Economic summit: When Davos freezes over...

It is usually an opportunity for the rich and the powerful to pat each other on the back. Not this year, reports Sean O'Grady

The annual World Economic Forum, kicks off today in the pleasant Swiss ski resort of Davos. For the past three decades and more, the elite of the world's business financial and political elites – about 2,500 movers and shakers, plus another 5,000 hangers on and media – have gathered here to discuss the state of the world, do some deals and take in a little skiing.

In the boom years, the evening parties became more lavish, the noise of mutual congratulation louder, and you could almost sniff the arrogance polluting the crisp, alpine air. The triumph of capitalism and its promise of never-ending prosperity was celebrated, often none too subtly, over canapés and champagne.

In the good times, none were more sure of themselves than the bankers. They came to Davos in ever-increasing numbers to see each other and to be seen. Not now.

This year, it seems, they are too ashamed to show their faces – and Davos will have to do without their telling the rest of us how they got the world into the crisis in the first place. At the last moment, Bob Diamond, president of Barclays Capital, one of the highest earning bankers in the world, dropped out.

"Bob is no longer able to attend Davos," Barclays said in an email to Reuters. A spokesman declined to provide a reason but said Barclays Capital chairman Marcus Agius and others from the bank would still attend.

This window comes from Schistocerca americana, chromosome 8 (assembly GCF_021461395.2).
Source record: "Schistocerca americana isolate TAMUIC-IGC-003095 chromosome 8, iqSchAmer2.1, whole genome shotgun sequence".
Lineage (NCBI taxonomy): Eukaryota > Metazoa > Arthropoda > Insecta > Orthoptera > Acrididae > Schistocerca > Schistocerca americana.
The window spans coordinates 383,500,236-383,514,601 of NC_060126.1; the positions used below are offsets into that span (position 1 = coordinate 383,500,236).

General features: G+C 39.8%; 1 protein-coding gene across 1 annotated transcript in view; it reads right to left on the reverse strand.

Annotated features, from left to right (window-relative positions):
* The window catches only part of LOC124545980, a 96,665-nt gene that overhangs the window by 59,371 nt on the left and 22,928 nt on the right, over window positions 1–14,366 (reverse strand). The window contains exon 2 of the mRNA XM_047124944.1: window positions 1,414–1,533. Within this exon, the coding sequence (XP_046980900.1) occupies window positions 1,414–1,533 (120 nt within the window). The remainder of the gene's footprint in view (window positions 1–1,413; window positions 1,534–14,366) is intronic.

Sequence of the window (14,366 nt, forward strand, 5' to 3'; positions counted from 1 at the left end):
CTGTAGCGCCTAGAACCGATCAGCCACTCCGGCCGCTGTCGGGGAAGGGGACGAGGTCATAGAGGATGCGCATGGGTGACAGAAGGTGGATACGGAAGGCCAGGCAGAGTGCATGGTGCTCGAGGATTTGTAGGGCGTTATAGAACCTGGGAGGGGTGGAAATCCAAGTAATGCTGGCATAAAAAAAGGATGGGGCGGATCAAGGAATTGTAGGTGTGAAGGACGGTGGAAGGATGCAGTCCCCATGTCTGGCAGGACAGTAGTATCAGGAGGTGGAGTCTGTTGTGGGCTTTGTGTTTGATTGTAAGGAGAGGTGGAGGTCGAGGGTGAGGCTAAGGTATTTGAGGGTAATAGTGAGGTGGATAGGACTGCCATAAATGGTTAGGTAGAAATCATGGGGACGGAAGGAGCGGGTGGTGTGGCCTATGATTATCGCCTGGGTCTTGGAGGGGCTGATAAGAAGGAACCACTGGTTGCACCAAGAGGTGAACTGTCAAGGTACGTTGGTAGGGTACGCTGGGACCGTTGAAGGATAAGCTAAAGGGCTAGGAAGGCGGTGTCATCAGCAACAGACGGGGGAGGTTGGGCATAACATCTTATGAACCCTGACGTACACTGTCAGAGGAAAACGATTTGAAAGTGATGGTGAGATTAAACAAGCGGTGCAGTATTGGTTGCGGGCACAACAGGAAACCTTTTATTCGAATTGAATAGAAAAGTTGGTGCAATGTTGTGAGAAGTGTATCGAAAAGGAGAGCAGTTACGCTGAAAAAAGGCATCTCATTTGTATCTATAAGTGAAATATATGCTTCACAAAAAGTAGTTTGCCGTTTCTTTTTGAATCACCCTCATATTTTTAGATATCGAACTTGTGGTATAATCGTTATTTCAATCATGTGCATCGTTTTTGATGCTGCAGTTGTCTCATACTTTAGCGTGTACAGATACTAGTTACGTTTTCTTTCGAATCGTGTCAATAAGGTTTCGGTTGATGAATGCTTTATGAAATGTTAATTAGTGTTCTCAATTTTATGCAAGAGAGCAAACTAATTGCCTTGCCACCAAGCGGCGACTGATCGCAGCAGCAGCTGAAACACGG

Mr Diamond is just the latest in a growing list of no-shows. Many other bankers, especially the American ones, are avoiding the glitz of the Davos slopes this year. Those who have dropped out at the last moment include Citigroup chief executive Vikram Pandit and former Merrill Lynch chief John Thain. Other colourful and high profile ex-masters of the universe such as Dick "The Gorilla" Fuld, chairman and chief executive officer of the now defunct Lehman Brothers, and Sir Fred "The Shred" Goodwin , ousted in November as boss of the Royal Bank of Scotland Group, will also be unavailable for the various sessions on "what went wrong". Indeed, RBS, now 70 per cent owned by the British taxpayer, will not be sending anyone this year.

And, while you're never going to go short of a glass of bubbly here, the scale of entertainment has been trimmed, just like the banks' balance sheets.

Davos hoteliers report that those who once ordered Dom Pérignon and Krug have scaled back to the somewhat cheaper Laurent-Perrier.

Goldman Sachs has quietly dropped its usual extravagent bash. Few public figures seem willing to allow themselves to be seen with a drink in their hand and a grin on their face while back home people are being thrown out of work and their houses repossessed. Some of the parties may be much more exclusive affairs, for fear any stray blogger or journalist may witness such scenes opf relative excess.

Perhaps for different reasons, Davos will also be bereft of Bono this year. Even as the financial crisis was gathering pace last year participants such as Condoleezza Rice and Gordon Brown still had to be publicly accountable to the U2 frontman for progress, or lack of it, on the UN's Millennium Development Goals.